White students are outperforming black undergraduates at all universities in England, new figures show.
Higher proportions of white students achieve the top two degrees at all universities in England compared with their black peers, according to data from the Office for Students (OfS).
The statistics show that while more students from disadvantaged backgrounds are entering higher education, there are still wide gaps in access between the most and least advantaged groups.
More than two thirds (67%) of English universities and other higher education providers had gaps in access for young students from the poorest backgrounds, the OfS says.
Only 89.2% of disadvantaged students continue their studies into their second year, compared to 94.2% of the most advantaged students.
While almost three-quarters of disadvantaged students (74.6%) are awarded a first or 2:1, this figure rises to 84.1% for students at the opposite end of the scale.
The dataset also looks at the difference between black and white students.
It reveals that for 2017/18, the the gap in attainment rates between white and black students was greater than 20 percentage points for 46.4% of providers.
The OfS said all of the 99 providers have higher proportions of white students achieving a 1st or 2:1 than black students.
Asked what possible explanations there could be for the attainment gap, Chris Millward, director for fair access and participation at the OfS, said there could be a number of causes.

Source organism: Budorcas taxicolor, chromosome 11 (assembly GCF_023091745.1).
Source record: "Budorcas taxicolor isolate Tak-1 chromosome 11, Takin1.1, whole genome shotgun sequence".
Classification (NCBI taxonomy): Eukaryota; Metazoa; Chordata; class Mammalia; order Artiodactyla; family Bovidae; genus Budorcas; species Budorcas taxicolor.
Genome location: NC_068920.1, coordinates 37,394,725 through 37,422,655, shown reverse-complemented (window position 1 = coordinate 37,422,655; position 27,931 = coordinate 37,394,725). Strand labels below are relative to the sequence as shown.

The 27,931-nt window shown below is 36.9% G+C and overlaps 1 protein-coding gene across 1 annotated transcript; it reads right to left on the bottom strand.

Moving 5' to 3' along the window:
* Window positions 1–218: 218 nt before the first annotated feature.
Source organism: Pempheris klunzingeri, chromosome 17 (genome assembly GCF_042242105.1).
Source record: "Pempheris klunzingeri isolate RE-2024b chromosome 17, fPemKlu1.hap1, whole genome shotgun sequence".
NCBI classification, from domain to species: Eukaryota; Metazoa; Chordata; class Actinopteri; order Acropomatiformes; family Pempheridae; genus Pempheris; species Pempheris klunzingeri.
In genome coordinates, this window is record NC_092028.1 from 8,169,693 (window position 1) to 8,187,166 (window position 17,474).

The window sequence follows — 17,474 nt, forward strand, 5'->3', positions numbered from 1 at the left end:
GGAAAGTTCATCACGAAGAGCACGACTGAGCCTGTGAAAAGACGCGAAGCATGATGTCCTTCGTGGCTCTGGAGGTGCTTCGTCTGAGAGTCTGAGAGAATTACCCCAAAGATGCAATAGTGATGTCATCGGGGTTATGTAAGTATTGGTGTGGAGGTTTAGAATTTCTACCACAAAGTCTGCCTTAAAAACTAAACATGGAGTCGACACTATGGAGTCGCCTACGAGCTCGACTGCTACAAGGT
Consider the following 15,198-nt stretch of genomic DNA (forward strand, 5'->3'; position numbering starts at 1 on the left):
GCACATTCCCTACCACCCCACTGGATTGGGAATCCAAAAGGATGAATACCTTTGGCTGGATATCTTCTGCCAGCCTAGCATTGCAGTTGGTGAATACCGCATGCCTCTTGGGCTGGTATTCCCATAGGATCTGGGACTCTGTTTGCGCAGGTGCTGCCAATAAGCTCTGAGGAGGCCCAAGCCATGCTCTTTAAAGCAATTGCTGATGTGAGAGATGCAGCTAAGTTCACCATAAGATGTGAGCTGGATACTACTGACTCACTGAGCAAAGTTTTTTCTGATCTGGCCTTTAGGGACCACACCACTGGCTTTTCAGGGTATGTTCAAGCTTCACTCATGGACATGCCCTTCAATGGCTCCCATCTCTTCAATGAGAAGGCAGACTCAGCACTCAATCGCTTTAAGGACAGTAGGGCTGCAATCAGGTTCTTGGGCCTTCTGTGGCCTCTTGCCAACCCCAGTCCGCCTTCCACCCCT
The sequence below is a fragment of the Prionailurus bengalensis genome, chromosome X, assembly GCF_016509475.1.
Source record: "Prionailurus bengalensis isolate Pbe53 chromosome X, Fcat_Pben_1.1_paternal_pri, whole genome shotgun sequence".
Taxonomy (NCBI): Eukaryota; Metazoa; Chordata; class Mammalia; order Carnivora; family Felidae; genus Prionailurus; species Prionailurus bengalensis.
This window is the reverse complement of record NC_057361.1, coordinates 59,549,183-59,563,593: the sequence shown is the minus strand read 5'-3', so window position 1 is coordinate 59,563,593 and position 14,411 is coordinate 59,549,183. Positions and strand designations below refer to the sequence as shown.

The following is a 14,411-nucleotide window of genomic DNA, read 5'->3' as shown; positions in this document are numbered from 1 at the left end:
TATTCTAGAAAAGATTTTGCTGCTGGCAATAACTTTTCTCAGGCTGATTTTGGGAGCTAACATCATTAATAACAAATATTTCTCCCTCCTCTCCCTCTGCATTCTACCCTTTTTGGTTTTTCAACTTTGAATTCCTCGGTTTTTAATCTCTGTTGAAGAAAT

He explained: “I think there are a number of things causing this, and there has been some interesting research into what the causes are.
“Some of the issues that are highlighted in the research is the relationships between students, and between students and staff – for example the extent to which students feel willing and able to go and get support from staff.
“In addition, the number of black academic staff in higher education is very low.
“There may also be issues about the nature of assessment practices and the extent to which they are inclusive and work for all groups of students.
“And then a lot people would talk about that sense of belonging in the university – if you’re from a minority group, if your family hasn’t experienced higher education before, if the academic staff don’t look like you, you potentially have less of a sense of belonging.”
For the first time, data has also been made available about the differences in outcomes for students who declare a mental health condition.
It shows that 86.8% of full-time students with a declared mental health condition progress into their second year of study, compared to 90.3% of full-time students with no known disability.
While 77.3% of full-time students with a declared mental health condition achieved a first or 2:1 degree classification, this compared to 78.7% of full-time students with no known disability.
Yvonne Hawkins, director of teaching excellence and student experience at OfS, said: “The data shows there are clear differences in outcomes for students who declare a mental health condition, compared to those students who have no known disability.
“Universities should look at the data closely and consider how they can continue to support students reporting mental ill health.”
Mr Millward added: “The dataset is a game changer for the way in which we hold universities to account on access and successful participation.
“It provides a more transparent picture of equality of opportunity in different universities than ever before.
“Universities will be held to account for their performance, not just by the OfS but by students and the wider public, who are increasingly expecting stronger progress in this area.
“The data shows that some universities are making stronger progress than others and we expect to use it to ensure that all now make significant improvements during the coming years.”